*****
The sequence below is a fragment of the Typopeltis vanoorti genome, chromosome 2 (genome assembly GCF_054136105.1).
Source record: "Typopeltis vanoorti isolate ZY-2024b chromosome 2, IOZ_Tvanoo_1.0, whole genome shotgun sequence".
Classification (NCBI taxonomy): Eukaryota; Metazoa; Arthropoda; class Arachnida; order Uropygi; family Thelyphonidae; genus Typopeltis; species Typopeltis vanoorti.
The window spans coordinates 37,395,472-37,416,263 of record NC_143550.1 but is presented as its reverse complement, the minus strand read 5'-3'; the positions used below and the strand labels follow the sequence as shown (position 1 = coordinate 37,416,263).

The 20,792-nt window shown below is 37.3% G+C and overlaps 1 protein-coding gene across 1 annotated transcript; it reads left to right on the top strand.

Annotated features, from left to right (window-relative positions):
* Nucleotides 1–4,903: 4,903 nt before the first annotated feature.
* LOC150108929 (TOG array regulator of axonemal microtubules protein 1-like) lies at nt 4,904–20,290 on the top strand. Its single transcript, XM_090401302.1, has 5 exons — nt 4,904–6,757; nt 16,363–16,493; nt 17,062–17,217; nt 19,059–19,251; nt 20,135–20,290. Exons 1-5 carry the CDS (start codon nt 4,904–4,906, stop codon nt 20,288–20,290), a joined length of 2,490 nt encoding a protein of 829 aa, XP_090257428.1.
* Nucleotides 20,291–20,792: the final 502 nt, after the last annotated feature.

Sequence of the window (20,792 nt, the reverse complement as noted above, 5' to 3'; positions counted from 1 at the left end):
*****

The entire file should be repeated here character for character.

The sequence below is a fragment of the Typopeltis vanoorti genome, chromosome 2 (genome assembly GCF_054136105.1).
Source record: "Typopeltis vanoorti isolate ZY-2024b chromosome 2, IOZ_Tvanoo_1.0, whole genome shotgun sequence".
Classification (NCBI taxonomy): Eukaryota; Metazoa; Arthropoda; class Arachnida; order Uropygi; family Thelyphonidae; genus Typopeltis; species Typopeltis vanoorti.
The window spans coordinates 37,395,472-37,416,263 of record NC_143550.1 but is presented as its reverse complement, the minus strand read 5'-3'; the positions used below and the strand labels follow the sequence as shown (position 1 = coordinate 37,416,263).

The 20,792-nt window shown below is 37.3% G+C and overlaps 1 protein-coding gene across 1 annotated transcript; it reads left to right on the top strand.

Annotated features, from left to right (window-relative positions):
* Nucleotides 1–4,903: 4,903 nt before the first annotated feature.
* LOC150108929 (TOG array regulator of axonemal microtubules protein 1-like) lies at nt 4,904–20,290 on the top strand. Its single transcript, XM_090401302.1, has 5 exons — nt 4,904–6,757; nt 16,363–16,493; nt 17,062–17,217; nt 19,059–19,251; nt 20,135–20,290. Exons 1-5 carry the CDS (start codon nt 4,904–4,906, stop codon nt 20,288–20,290), a joined length of 2,490 nt encoding a protein of 829 aa, XP_090257428.1.
* Nucleotides 20,291–20,792: the final 502 nt, after the last annotated feature.

Sequence of the window (20,792 nt, the reverse complement as noted above, 5' to 3'; positions counted from 1 at the left end):